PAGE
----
Additionally, another kind of stair-street, called a Side-Stair (in analogy to side-walk) occurs when the sidewalk of a street – typically on a steep-hill – contains partial stair steps or sidewalk’s entire width is a series of stair-steps. Stair-streets are pedestrian connections where cars cannot travel, or allow pedestrians to climb steep streets on stair-steps. We mark stair-streets (and side-stairs) with circular markers on the Google maps, with color indicating the number of steps.
Maltman Ave walk-street in Silver Lake continues down the steep sidewalk to the lower section of Maltman Ave
Walk-Street – A walkway connection without stairs, though it may have ramps (a few are very steep), usually between the sidewalks of two streets, usually to allow peds to walk past some same-level barrier, like a house, building, or park, that cause the street to have a gap. In the photo to the right, the street does not continue, but the “sidewalk” does go down the hill to the street below as a steep ramp, with no stairs. Walk streets can also go over/under barriers as POCs/PUCs, but with ramps instead of stairs. Thus all POCs/PUCs are either stair-streets or walk-streets, depending on whether or not they have stairs. We mark walk-streets with circular markers on the Google maps, with white, or light gray color indicating there are no steps.
The entry stairway at the Hollywood and Highland mall is not a stair-street
Non-Stair-Street Stairways – A stairway that does not connect two streets, either because it is a dead-end stairway, of connects a street and a walkway, or connects two walkways. Such stairways are often at the beach, or in parks, or even shopping malls. They are still useful stairways for stair-walking, but are not stair-streets. I usually refer to these as “stairways” as opposed to “stair-streets”. We mark these stairways with star-shaped markers on the Google maps, with the same colors indicating the number of steps as we use for stair-streets.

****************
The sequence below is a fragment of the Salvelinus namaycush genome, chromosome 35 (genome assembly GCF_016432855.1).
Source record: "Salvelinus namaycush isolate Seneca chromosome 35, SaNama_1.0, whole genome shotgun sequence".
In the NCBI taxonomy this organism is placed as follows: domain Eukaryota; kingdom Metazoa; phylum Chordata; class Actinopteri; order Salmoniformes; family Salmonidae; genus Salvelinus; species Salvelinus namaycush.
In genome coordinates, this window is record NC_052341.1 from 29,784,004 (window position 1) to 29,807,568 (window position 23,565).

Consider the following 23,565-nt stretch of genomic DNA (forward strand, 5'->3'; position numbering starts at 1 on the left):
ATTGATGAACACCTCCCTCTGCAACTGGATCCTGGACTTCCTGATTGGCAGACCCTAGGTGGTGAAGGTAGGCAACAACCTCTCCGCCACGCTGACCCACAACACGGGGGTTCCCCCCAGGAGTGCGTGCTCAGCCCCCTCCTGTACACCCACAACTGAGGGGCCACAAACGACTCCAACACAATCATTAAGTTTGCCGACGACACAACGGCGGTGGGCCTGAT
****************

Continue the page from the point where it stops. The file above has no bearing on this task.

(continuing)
Pedestrian Over-Crossing or POC is a pedestrian bridge that crosses over a barrier. When a POC serves as the continuation of a street or sidewalk that was severed by a freeway and/or rail line barrier, to a street on the other side, and climbs/descends stairs to go over the barrier, then it is a stair-street.
The Caldwell St, stair-street pedestrian over-crossing of the Blue Line Both bridge support towers are free-standing staircases/stairwells
If the type of POC described above, has ramps instead of stairs, or is level with the bridge, then it is a walk-street. OTOH, many POCs are not Stair-Street or Walk-Streets, because they connect streets to walkways, or walkways to walkways, such as the ones in shopping malls, or parks. Stair/walk-street POCs are often built to serve as ways for peds, usually children, to safely cross over main streets, freeways or rail lines, usually to reach nearby schools. We mark POCs with square markers on the Google maps, with white, or light gray color for no steps, and the same colors indicating the number of steps as we use for the stair-streets.